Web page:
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cannot set exact 'endtime' in controlDict when using a steady state solver 

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July 23, 2018, 18:16 
cannot set exact 'endtime' in controlDict when using a steady state solver

#1 
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Pu Gong
Join Date: Jul 2018
Location: London
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Hi everyone
I am new to openFoam and I am doing simulation on CO2 diffusion in a room. I want to know the distribution of CO2 concentration in the room after 1 hour and For time saving I used a steady state solver. I firstly set 3600 for the 'endtime' and 10 for 'delTaT' in controlDict for the simulation. Then I doubled both the 'endtime' and 'delTaT' and do the simulation again and I got the exact same results for the two modeling! It seems that in the steady state simulation only endTime/delTaT make sense since it control the iterations of the modeling. And I guess set 3600 for the 'endtime' doesnt mean the endtime in modeling is 1 hour? What should I do if I want to set the exact endtime using a steady state solver? 

July 23, 2018, 21:46 

#2 
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Peter Baskovich
Join Date: Jul 2014
Posts: 127
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It's a steady state solver mate, the time means nothing.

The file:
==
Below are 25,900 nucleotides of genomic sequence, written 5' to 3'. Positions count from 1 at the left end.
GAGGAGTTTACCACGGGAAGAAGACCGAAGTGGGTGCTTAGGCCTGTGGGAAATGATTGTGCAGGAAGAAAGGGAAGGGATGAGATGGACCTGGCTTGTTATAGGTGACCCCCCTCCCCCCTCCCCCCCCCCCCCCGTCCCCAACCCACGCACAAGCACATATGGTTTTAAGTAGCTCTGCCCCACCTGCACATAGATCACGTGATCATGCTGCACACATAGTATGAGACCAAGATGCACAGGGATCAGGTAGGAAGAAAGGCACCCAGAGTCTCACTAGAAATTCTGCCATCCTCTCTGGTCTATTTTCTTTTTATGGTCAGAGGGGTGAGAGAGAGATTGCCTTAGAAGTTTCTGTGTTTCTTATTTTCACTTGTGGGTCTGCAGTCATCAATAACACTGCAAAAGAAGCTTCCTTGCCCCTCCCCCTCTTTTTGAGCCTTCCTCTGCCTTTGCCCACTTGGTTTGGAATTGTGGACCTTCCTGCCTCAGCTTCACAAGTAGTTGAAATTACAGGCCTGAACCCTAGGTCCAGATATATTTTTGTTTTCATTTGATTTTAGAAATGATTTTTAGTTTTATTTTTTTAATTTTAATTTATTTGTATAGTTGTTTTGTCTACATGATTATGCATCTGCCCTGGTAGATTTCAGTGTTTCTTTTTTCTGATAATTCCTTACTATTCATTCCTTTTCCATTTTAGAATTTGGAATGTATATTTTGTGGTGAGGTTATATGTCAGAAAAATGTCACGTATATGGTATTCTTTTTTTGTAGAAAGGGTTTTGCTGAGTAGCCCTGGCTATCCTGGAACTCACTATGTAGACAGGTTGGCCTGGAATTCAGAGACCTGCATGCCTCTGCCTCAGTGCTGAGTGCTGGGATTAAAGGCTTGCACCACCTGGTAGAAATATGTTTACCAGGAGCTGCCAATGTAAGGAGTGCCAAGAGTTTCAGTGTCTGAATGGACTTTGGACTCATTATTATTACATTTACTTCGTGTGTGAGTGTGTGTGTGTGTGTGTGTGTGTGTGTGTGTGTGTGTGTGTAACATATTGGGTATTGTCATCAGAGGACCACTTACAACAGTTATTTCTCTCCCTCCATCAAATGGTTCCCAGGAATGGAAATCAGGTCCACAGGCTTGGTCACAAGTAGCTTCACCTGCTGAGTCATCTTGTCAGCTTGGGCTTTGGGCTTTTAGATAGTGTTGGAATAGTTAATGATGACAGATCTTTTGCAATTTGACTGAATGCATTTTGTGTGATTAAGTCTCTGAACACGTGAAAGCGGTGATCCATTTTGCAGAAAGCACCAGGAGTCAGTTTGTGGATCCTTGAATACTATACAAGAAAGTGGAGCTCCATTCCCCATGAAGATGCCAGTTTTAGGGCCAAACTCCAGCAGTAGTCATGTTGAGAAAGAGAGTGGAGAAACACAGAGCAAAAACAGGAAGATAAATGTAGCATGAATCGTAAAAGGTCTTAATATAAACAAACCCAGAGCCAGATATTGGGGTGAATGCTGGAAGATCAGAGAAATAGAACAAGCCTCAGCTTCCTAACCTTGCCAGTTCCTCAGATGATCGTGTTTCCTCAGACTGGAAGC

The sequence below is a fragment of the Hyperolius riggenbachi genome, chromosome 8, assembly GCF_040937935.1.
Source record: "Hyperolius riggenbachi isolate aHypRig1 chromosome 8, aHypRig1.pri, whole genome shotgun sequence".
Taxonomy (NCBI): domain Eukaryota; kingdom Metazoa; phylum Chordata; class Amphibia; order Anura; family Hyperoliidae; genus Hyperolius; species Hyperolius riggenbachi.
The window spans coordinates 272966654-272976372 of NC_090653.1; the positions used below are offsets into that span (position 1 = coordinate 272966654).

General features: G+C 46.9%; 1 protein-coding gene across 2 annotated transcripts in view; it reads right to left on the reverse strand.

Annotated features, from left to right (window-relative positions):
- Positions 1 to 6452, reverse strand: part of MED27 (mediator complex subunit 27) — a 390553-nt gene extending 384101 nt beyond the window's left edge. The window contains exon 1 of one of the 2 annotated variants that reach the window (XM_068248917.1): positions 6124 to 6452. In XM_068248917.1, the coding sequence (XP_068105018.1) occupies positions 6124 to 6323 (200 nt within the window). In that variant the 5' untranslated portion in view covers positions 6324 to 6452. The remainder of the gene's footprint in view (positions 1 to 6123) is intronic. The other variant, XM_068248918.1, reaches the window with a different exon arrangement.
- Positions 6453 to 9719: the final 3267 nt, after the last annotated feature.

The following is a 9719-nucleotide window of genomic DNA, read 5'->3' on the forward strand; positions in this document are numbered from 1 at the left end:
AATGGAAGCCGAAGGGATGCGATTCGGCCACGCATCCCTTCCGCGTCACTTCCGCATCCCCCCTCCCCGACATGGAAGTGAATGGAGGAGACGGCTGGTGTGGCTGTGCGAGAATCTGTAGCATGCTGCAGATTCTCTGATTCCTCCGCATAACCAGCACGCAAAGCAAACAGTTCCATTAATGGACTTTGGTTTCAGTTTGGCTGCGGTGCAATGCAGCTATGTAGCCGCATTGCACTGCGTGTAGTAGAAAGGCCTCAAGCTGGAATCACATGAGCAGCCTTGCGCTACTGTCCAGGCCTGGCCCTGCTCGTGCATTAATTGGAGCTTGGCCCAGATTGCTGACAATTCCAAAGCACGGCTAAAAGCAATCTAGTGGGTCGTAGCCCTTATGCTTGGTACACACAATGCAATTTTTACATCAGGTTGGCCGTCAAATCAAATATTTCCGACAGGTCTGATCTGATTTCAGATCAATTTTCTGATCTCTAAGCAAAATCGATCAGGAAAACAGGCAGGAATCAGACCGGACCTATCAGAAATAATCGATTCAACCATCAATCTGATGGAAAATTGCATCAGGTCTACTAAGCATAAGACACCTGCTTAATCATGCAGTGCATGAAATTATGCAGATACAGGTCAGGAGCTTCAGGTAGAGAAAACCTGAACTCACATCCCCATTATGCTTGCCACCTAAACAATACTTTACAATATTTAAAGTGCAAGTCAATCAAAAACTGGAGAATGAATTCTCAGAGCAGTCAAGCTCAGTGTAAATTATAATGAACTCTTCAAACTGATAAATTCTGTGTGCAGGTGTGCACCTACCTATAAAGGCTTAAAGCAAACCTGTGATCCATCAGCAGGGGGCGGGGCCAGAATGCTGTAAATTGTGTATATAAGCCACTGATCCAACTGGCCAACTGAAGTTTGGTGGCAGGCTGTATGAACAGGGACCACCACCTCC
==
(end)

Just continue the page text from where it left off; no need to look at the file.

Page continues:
Set your deltaT to 1 so at least you can use it as an iteration counter. 

July 23, 2018, 22:24 

#3  
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Pu Gong
Join Date: Jul 2018
Location: London
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Quote:
I do set the deltaT to 1 for the simulation but I just have no clue about the result. I think what I get for each folder (1,2,3...) is the room condition after (1,2,3...) iterations, like you said, an iteration counter. But what i really want is to know the time interval for each iteration, or the room condition after xxx seconds. Basicly you are saying that the concept of time is not exist in steady state modeling? So does it mean that we could only use a trasient solver to implement exact time control? I tried trasient solver but it is really time consuming since I need to set a very small delTaT to limit courant number under 1. So.. are there any other ways to do that? 

July 23, 2018, 22:51 

#4  
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Peter Baskovich
Join Date: Jul 2014
Posts: 127
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Quote:
A transient solver is what you need if you want to watch the fields develop over time. There are some things you can do to speed it up but it will always be more time consuming than steady state. 1. Use geometric simplification Can you run in 2d and get a meaningful result? Is the case axisymmetric? Is the case mirrored? 2. Coarsen you mesh and refine only where needed. 3. Use wall functions 4. You can run CFL > 1 with implicit schemes at the cost of accuracy 

July 24, 2018, 05:13 

#5  
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Robert
Join Date: May 2015
Location: Bremen, GER
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Quote:
We did not talk about the solver in use here. From my experience, if you only want to solve the diffusion of a species, try using scalarTransportFoam. It usually runs pretty quickly.
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